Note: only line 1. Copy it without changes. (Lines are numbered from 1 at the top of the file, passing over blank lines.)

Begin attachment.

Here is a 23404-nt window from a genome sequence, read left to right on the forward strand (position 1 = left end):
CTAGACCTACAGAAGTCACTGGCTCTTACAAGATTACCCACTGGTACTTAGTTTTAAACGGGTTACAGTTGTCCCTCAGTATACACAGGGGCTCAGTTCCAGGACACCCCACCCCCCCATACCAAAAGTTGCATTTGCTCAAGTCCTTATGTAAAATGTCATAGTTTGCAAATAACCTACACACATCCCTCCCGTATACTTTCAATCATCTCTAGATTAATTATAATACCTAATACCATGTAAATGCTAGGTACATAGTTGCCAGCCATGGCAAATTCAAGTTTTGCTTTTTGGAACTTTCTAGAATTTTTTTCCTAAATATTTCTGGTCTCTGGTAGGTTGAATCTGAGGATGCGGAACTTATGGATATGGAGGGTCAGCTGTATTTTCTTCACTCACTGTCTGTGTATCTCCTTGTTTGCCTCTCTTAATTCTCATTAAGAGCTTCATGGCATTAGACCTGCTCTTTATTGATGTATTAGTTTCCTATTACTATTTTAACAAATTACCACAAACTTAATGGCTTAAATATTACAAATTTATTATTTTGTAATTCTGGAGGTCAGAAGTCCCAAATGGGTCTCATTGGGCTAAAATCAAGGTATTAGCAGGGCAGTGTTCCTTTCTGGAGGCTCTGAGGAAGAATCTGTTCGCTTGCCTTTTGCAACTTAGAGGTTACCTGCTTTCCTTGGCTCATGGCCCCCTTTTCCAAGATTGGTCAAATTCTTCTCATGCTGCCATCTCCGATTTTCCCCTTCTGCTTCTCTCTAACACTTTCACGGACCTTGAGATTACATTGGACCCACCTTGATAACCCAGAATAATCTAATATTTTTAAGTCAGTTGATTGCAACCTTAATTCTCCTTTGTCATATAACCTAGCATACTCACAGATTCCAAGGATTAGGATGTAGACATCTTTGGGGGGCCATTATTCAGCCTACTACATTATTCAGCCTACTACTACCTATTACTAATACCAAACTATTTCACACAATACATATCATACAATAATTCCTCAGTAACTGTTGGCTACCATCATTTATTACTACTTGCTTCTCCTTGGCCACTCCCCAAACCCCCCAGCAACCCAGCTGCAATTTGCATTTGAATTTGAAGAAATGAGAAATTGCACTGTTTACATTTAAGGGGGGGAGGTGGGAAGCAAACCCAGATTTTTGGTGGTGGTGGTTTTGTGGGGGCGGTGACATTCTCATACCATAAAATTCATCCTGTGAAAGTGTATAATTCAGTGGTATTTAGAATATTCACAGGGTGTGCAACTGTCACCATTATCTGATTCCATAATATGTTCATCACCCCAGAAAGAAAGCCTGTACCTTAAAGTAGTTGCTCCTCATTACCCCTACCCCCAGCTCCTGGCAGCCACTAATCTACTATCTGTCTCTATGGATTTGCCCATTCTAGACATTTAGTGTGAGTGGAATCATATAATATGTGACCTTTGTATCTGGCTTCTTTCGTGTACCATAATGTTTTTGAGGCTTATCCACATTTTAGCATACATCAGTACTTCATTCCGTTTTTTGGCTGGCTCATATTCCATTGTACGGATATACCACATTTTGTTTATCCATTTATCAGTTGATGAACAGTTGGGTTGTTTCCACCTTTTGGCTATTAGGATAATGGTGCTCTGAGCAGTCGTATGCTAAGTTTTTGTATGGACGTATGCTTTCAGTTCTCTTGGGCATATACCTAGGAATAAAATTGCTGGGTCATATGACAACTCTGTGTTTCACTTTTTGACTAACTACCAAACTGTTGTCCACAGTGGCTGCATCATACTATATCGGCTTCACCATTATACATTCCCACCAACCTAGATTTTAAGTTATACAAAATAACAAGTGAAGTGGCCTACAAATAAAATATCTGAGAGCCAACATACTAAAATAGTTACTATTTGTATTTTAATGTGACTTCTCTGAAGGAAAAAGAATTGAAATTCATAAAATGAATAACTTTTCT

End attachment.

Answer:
Here is a 23404-nt window from a genome sequence, read left to right on the forward strand (position 1 = left end):